The term “testamentary intention” means much more than a person’s expression of how he would like his/her property to be disposed of after death. The essential quality of the term is that there must be a deliberate or fixed and final expression of intention as to the disposal of his/her property on death: Bennett; Molinary v. Winfrey (1960),  S.C.R. 91; and Canada Permanent Trust Co. v. Bowman,  S.C.R. 711.
The leading case on the curative powers of section 58 and 59 WESA in B.C. are those of Madam Justice Dickson ( since elevated to the Appeal Court) in Re Young Estate 2015 BCSC 182 which largely follows George v. Daily:
… The key question is whether the document records a deliberate or fixed and final expression of intention as to the disposal of the deceased’s property on death. A deliberate or fixed and final intention is not the equivalent of an irrevocable intention, given that a will, by its nature, is revocable until the death of its maker. Rather, the intention must be fixed and final at the material time, which will vary depending on the circumstances.
In Beck Estate (Re), 2015 BCSC 676, Master Young (as she then was) considered a handwritten document in letter form, which the deceased dated and signed. The court found that the words “Codicil to my Last Will” and instructions that the document was to be read out by her lawyer suggested a deliberate or fixed and final expression of intention regarding the disposal of the deceased’s property upon her death. The deceased had also given the document to her executor for safekeeping one week before her death, and had told him that she thought the unwitnessed Codicil was valid.
Re Lane 2015 BCSC 2162 held that none of seven handwritten notes made between April 14, 2012 and January 9, 2015 represented the intention of the deceased to alter her Last Will and Testament dated July 12, 1994 and could not be cured under s 58 of WESA, the “curative provisions”.
The case is helpful in determining the boundaries of the curative provision of s 568 in that the judge sets out the various reasons why the scrap notes could e testamentary and then the reason why they may not be testamentary, and concludes the latter.
In an uncontested application Re the Estate of David Woolrich, deceased Vancouver Registry V140043 ( unreported dated January 21,2015, ), a short 4 page hand printed suicide note of the deceased was approved as his last will and testament under the curative powers of S 58 WESA and George v. Daily was followed.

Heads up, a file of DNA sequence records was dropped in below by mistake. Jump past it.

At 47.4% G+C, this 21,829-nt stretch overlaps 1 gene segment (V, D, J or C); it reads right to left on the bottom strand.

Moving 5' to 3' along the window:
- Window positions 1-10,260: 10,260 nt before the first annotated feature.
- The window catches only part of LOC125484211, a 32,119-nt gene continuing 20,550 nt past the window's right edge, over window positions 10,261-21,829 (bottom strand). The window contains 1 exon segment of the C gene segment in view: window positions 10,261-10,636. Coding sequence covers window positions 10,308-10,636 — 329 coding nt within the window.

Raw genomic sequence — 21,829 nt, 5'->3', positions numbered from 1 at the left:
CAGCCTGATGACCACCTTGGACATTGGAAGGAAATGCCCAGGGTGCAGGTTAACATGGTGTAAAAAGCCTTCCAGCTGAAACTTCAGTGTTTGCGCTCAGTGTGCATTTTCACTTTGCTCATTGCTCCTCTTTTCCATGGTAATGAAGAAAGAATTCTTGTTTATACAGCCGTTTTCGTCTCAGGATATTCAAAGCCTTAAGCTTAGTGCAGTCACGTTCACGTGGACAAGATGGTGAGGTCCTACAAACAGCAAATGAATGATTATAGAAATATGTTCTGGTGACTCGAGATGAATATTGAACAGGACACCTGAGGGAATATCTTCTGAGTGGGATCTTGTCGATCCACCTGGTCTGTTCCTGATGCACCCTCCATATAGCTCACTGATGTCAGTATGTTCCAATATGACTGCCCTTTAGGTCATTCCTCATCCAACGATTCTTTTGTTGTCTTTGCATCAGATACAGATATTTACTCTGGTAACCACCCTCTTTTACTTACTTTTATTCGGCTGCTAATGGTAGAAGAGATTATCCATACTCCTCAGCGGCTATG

Affidavit materials filed made it clear that it was the deceased who wrote the note and that it was his final testamentary intention.
Homemade wills lead to litigation
The public is reluctant to pay a lawyer’s hourly rate to prepare what they invariably regard is a “simple” will. (Every lawyer should know there is no such thing as a simple will)
Many lawyers have historically been prepared to prepare wills as a loss leader , but with increased overheads and consumer sensitivity to price, there is friction in the area of preparation of wills, powers of attorney, representation agreements and other estate planning documents that, when combined with the information available on the Internet , will cause many in the public to cost save by preparing their own wills and other estate documents .
As the public becomes more aware of the curative provisions of WESA, they will become increasingly encouraged to prepare their own wills.
Most law firms that are economically viable in wills and estates now charge their hourly rate which is often much higher than the client is prepared to pay.
The Curative provisions of WESA were well-intentioned and generally are reasonable once the court is satisfied that the documents reflect the intentions of the deceased .
The problem essentially is that the legal test for mental capacity is a legal test, not medical, and the removal of the lawyer from the preparation of the will process is simply an unintended consequence that will ultimately lead to more contested “homemade” wills litigation, particularly in issues related to mental capacity, undue influence and wills interpretation .